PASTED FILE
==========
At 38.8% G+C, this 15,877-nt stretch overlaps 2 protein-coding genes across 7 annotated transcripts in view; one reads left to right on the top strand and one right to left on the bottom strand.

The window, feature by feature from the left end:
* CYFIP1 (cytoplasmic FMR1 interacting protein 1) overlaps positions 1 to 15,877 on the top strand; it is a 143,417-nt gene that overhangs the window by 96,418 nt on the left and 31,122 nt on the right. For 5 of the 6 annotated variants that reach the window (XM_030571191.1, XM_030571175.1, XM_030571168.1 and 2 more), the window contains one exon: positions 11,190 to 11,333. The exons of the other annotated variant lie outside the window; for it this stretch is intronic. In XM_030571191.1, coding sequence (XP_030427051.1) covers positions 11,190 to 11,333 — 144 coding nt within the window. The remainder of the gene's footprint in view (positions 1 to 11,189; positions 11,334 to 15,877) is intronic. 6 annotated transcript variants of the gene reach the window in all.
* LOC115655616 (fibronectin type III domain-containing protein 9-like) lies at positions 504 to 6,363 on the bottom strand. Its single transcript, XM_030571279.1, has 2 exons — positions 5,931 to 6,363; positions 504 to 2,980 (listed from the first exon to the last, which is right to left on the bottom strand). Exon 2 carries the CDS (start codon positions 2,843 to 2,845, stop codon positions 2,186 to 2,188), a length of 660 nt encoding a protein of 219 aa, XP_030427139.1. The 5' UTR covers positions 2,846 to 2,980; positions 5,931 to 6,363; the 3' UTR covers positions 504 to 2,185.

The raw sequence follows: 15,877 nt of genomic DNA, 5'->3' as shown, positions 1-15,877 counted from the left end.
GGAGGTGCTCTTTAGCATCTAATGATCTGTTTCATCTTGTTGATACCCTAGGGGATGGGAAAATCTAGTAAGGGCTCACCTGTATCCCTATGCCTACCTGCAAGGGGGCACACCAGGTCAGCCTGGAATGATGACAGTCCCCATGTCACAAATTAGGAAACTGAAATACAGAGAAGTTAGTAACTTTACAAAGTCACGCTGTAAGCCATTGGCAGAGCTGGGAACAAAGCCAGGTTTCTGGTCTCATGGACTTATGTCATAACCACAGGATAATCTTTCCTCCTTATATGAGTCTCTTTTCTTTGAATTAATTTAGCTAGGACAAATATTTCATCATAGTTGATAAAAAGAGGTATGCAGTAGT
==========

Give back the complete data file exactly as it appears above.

At 38.8% G+C, this 15,877-nt stretch overlaps 2 protein-coding genes across 7 annotated transcripts in view; one reads left to right on the top strand and one right to left on the bottom strand.

The window, feature by feature from the left end:
* CYFIP1 (cytoplasmic FMR1 interacting protein 1) overlaps positions 1 to 15,877 on the top strand; it is a 143,417-nt gene that overhangs the window by 96,418 nt on the left and 31,122 nt on the right. For 5 of the 6 annotated variants that reach the window (XM_030571191.1, XM_030571175.1, XM_030571168.1 and 2 more), the window contains one exon: positions 11,190 to 11,333. The exons of the other annotated variant lie outside the window; for it this stretch is intronic. In XM_030571191.1, coding sequence (XP_030427051.1) covers positions 11,190 to 11,333 — 144 coding nt within the window. The remainder of the gene's footprint in view (positions 1 to 11,189; positions 11,334 to 15,877) is intronic. 6 annotated transcript variants of the gene reach the window in all.
* LOC115655616 (fibronectin type III domain-containing protein 9-like) lies at positions 504 to 6,363 on the bottom strand. Its single transcript, XM_030571279.1, has 2 exons — positions 5,931 to 6,363; positions 504 to 2,980 (listed from the first exon to the last, which is right to left on the bottom strand). Exon 2 carries the CDS (start codon positions 2,843 to 2,845, stop codon positions 2,186 to 2,188), a length of 660 nt encoding a protein of 219 aa, XP_030427139.1. The 5' UTR covers positions 2,846 to 2,980; positions 5,931 to 6,363; the 3' UTR covers positions 504 to 2,185.

The raw sequence follows: 15,877 nt of genomic DNA, 5'->3' as shown, positions 1-15,877 counted from the left end.
GGAGGTGCTCTTTAGCATCTAATGATCTGTTTCATCTTGTTGATACCCTAGGGGATGGGAAAATCTAGTAAGGGCTCACCTGTATCCCTATGCCTACCTGCAAGGGGGCACACCAGGTCAGCCTGGAATGATGACAGTCCCCATGTCACAAATTAGGAAACTGAAATACAGAGAAGTTAGTAACTTTACAAAGTCACGCTGTAAGCCATTGGCAGAGCTGGGAACAAAGCCAGGTTTCTGGTCTCATGGACTTATGTCATAACCACAGGATAATCTTTCCTCCTTATATGAGTCTCTTTTCTTTGAATTAATTTAGCTAGGACAAATATTTCATCATAGTTGATAAAAAGAGGTATGCAGTAGT